Urine Na and K concentration were analyzed using an Easylyte Analyzer (Medica, Bedford, MA). Urine osmolality was determined by freezing point depression (Osmett II; Precision System, Natick, MA). For plasma AVP analysis, mice were decapitated, blood collected, plasma extracted using acetone and petroleum ether, and AVP determined by enzyme immunoassay (Enzo Life Sciences). Plasma renin concentration was measured by enzyme immunoassay as the amount of angiotensin I (Ang I) generated after incubation with excess angiotensinogen (Peninsula Laboratories, San Carlos, CA) and expressed as the amount of Ang I generated per hour per mL of plasma.
Statistical analysis and data presentation
Data are reported as mean ± SEM. Studies involving varying Na and water intakes and hemodynamics were analyzed by analysis of variance. Plasma AVP, PRC, mRNA, and cAMP studies were analyzed by a two‐sided unpaired Student's t‐test except where indicated otherwise. The criterion for significance was P ≤ 0.05.
Confirmation of CD AC4 KO mice
CD AC4 KO mice were born at the expected frequency, had normal growth rates (as determined by body weight) and no apparent gross abnormalities. Kidneys had normal gross morphology and histology by light microscopy. To examine the degree of Adcy4 gene recombination, DNA from multiple organs was analyzed. DNA from heart, lung, spleen, liver, and bowel showed no recombination of the Adcy4 gene. However, there was some degree of recombination in brain and testis in CD AC4 KO mice (Fig. 1A), as is typically seen with the AQP2‐Cre transgene (Kittikulsuth et al. 2014). Analysis of DNA from microdissected tubules from CD AC4 KO mice revealed no Adcy4 gene recombination in proximal tubules (Fig. 1B), some degree of Adcy4 gene recombination in CCD (contains untargeted intercalated cells) (Fig. 1C) and complete recombination in IMCD (Fig. 1D).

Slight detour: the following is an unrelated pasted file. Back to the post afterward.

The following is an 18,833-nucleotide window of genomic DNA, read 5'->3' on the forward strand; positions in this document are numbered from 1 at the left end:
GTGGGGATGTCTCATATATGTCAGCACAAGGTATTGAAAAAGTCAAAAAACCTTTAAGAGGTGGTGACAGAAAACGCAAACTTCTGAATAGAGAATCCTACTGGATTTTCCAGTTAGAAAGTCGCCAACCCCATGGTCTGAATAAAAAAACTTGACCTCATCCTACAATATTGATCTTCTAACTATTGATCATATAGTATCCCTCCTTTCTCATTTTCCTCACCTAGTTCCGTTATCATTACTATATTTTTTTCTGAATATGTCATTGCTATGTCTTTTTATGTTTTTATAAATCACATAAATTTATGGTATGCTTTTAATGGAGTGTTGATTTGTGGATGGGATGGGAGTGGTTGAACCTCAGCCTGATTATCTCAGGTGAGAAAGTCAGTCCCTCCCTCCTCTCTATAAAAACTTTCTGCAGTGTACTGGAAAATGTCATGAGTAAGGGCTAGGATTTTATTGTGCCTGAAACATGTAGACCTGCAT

We further determined AC4 message in microdissected CCD and renal papilla from CD AC4 KO and control mice. Note that renal papilla was studied instead of microdissected IMCD as we have found that the process of microdissecting IMCD largely destroys RNA (but not DNA), possibly due to the very sticky nature of IMCD and associated tissue (CCD, by comparison, are not sticky and are readily microdissected and analyzed for RNA). Real‐time PCR of CCD and renal papilla from CD AC4 KO mice showed 35 and 65% reductions of AC4 mRNA, respectively, as compared with controls (Fig. 2A and B). As AC3 and AC6 are expressed in CD, and at least AC6 is involved in cAMP‐regulated CD water and Na transport (Strait et al. 2010; Roos et al. 2012, 2013; Kittikulsuth et al. 2014), we further examined AC3 and AC6 mRNA in CCD and renal papilla. There were no differences in AC3 and AC6 mRNA in CCD between CD AC4 KO and control mice (AC3: 1.0 ± 0.2 for control vs. 0.8 ± 0.3 for CD AC4 KO; AC6: 1.0 ± 0.2 for control vs. 1.0 ± 0.3 for CD AC4 KO; n = 5–6 mice/group, units are relative value compared to control). Furthermore, the renal papilla from CD AC4 KO and control mice expressed a comparable level of AC3 or AC6 mRNA (AC3: 1.0 ± 0.2 for control vs. 0.8 ± 0.1 for CD AC4 KO; AC6: 1.0 ± 0.1 for control vs. 1.1 ± 0.1 for CD AC4 KO; n = 5–6 mice/group). Taken together with the DNA recombination data, within our ability to evaluate the degree of KO, these findings suggest that the Adcy4 gene is effectively targeted selectively in CD principal cells within the kidney.
Vasopressin‐stimulated cAMP production from minced IM
The role of CD AC4 in mediating AVP‐stimulated cAMP production was examined. AVP‐stimulated cAMP generation from minced inner medulla in a dose‐dependent manner in both CD AC4 KO and control mice (Fig. 3A). However, there was no difference in AVP‐stimulated cAMP production between the two groups at any concentrations of AVP (Fig. 3A). We further determined cAMP generation using Ang II as it was previously demonstrated that Ang II‐stimulated cAMP production is reduced in CD AC3 KO mice (Kittikulsuth et al. 2014). However, Ang II‐increased cAMP production in minced inner medulla in CD AC4 KO and control mice to a similar extent (Fig. 3B). Please note that vehicle‐treated inner medulla typically has nondetectable cAMP, hence values for vehicle treatment alone are not shown.
Effect of CD AC4 KO on water handling
CD AC4 KO and control mice were placed on a normal water intake (~5 mL/day), moderate water intake (~4 mL/day), and severe water restriction (~1.5 mL/day). Table 1 shows that no differences occurred in water intake between the two groups with any levels of water intakes. Similarly, urine flow, urine osmolality, and urinary osmolyte excretion were not different between CD AC4 KO and control mice regardless of the degree of water intake.
Effect of CD AC4 KO on blood pressure and sodium handling